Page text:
You can do a lot with broccoli: steam it, roast it, deep fry it, or serve it in a soup containing copious amounts of beer and cheese (and accompanied by even more beer if you’re doing it right). It’s delicious, nutritious, and an increasingly important crop for growers as demand for it grows — but 90% of the nearly two billion pounds produced in the US each year are grown in California, much to the dismay of east coast farmers and consumers.
Currently, it can take 7-10 days from when that California grown broccoli is picked before it becomes part of your dinner menu (or before those with picky kids have to stop their little ones from conspiring with the dog to hide the evidence of their distaste). Broccoli has to be shipped in ice filled waxed boxes to slow down the degradation of the crop, and after a week on a truck not all of it may survive the trip. But that might change soon because of the work of Dr. Thomas Björkman, a renowned horticulturist and researcher at Cornell University who is one of the driving forces behind the Eastern Broccoli Project. The mission of the EBP is to create new strains of the crop that will thrive in the less consistent climate of the east coast, provide much needed crop diversity to farmers in the future, and cut down on the environmental impact of shipping broccoli across the country. ⠀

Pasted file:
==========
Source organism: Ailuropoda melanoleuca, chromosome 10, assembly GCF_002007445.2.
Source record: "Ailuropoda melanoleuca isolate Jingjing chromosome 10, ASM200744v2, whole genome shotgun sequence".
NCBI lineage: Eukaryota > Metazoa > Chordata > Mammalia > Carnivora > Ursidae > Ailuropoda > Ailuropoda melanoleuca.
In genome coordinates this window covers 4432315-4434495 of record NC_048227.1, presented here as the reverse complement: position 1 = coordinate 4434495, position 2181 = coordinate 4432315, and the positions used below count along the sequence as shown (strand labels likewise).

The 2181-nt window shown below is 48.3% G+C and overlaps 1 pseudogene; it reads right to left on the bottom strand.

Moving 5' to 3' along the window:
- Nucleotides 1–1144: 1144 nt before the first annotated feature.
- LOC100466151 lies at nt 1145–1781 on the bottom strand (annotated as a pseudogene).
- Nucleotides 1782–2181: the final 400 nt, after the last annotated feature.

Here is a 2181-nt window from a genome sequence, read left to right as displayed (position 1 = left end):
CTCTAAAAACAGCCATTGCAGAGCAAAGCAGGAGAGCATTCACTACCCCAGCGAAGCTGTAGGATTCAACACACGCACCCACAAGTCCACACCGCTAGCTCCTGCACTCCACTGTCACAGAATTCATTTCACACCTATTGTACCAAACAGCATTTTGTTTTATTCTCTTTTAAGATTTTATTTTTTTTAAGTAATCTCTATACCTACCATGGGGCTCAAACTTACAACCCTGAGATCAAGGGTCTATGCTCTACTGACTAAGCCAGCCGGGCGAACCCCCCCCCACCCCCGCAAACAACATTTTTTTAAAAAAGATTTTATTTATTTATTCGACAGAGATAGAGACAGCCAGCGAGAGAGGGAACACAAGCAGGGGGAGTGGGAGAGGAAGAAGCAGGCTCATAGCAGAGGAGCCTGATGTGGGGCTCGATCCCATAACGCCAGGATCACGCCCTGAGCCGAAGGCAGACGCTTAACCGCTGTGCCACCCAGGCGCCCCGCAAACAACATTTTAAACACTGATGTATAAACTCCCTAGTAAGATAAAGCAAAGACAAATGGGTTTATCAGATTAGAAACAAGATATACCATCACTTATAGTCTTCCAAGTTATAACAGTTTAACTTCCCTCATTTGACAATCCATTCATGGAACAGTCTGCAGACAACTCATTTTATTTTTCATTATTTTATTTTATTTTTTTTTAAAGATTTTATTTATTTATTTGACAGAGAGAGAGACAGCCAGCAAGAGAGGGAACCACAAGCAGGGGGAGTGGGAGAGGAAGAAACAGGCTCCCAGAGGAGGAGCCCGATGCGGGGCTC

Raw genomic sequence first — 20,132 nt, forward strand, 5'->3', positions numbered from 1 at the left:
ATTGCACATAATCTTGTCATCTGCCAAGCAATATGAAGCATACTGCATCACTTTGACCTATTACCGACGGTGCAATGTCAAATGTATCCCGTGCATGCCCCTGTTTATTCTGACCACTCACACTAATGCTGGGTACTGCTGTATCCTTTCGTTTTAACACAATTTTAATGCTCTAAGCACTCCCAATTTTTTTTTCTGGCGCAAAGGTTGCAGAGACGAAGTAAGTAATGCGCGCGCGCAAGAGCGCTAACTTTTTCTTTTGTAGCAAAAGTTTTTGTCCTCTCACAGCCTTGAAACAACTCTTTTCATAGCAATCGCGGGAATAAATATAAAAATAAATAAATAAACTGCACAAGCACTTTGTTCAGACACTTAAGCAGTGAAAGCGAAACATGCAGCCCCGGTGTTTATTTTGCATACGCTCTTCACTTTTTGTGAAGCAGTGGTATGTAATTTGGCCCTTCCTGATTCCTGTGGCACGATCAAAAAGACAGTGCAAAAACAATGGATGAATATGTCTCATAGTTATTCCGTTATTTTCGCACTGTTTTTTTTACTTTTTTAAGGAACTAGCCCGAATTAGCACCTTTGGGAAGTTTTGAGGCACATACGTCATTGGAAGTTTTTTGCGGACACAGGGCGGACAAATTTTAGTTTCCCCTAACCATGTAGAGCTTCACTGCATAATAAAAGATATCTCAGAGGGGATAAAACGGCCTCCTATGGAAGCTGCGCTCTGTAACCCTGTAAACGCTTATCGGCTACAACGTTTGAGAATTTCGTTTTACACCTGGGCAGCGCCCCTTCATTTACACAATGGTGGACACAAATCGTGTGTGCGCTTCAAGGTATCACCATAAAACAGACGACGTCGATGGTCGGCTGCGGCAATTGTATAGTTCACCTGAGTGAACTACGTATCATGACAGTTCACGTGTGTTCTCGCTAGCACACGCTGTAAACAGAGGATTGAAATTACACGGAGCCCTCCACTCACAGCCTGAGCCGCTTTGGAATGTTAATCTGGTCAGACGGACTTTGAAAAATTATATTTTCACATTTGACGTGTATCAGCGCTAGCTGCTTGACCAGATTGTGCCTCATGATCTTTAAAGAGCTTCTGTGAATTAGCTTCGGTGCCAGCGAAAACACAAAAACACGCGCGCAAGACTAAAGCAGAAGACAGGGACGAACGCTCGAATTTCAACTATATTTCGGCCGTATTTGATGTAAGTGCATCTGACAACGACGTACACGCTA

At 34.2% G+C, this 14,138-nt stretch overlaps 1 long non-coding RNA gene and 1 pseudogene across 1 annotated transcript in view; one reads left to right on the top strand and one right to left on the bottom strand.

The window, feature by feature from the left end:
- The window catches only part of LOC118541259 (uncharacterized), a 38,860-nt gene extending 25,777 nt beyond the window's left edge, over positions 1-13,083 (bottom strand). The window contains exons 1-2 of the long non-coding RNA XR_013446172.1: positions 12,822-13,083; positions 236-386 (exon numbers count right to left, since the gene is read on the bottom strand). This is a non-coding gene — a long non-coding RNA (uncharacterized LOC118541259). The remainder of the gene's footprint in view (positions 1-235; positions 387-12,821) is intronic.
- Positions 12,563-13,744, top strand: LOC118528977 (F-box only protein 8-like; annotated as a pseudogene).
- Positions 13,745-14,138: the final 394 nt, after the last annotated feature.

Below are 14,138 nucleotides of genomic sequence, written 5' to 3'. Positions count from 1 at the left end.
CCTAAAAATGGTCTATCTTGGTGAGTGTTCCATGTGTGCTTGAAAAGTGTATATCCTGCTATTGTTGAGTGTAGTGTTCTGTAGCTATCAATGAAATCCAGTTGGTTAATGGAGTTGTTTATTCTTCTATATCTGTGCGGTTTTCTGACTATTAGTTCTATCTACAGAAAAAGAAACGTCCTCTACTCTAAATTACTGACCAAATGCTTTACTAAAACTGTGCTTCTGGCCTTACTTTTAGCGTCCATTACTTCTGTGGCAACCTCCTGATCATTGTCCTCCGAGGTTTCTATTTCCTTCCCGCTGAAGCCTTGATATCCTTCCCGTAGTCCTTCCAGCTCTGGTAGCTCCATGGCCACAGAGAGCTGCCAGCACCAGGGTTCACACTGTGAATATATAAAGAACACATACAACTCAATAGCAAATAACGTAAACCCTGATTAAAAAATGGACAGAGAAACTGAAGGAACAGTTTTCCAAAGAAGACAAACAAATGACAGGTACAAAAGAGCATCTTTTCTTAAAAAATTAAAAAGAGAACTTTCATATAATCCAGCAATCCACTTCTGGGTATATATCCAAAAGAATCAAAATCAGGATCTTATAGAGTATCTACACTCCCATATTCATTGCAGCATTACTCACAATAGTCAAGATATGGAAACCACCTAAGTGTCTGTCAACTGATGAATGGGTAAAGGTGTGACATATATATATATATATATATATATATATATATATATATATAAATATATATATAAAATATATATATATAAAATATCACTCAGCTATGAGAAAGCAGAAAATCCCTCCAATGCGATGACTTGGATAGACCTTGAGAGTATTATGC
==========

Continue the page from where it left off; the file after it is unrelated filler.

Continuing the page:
My assistant Will and I left Buffalo NY around 4:00 AM to drive out to Geneva NY where Dr Björkman tends to his trial crops at Cornell University’s Agricultural Experiment Station. Our plan was to be out in the fields before sunrise to create some portraits of the doctor with his crop on one of the last days before harvest and we could not have hoped for a more spectacular morning. Better than the weather though, was the utterly engrossing education we got in the efforts of the the EBP to create new types of Broccoli, agricultural breeding tools, and distribution system that will make the east coast broccoli industry a competitive one in the national market.
Shot for EatingWell Magazine.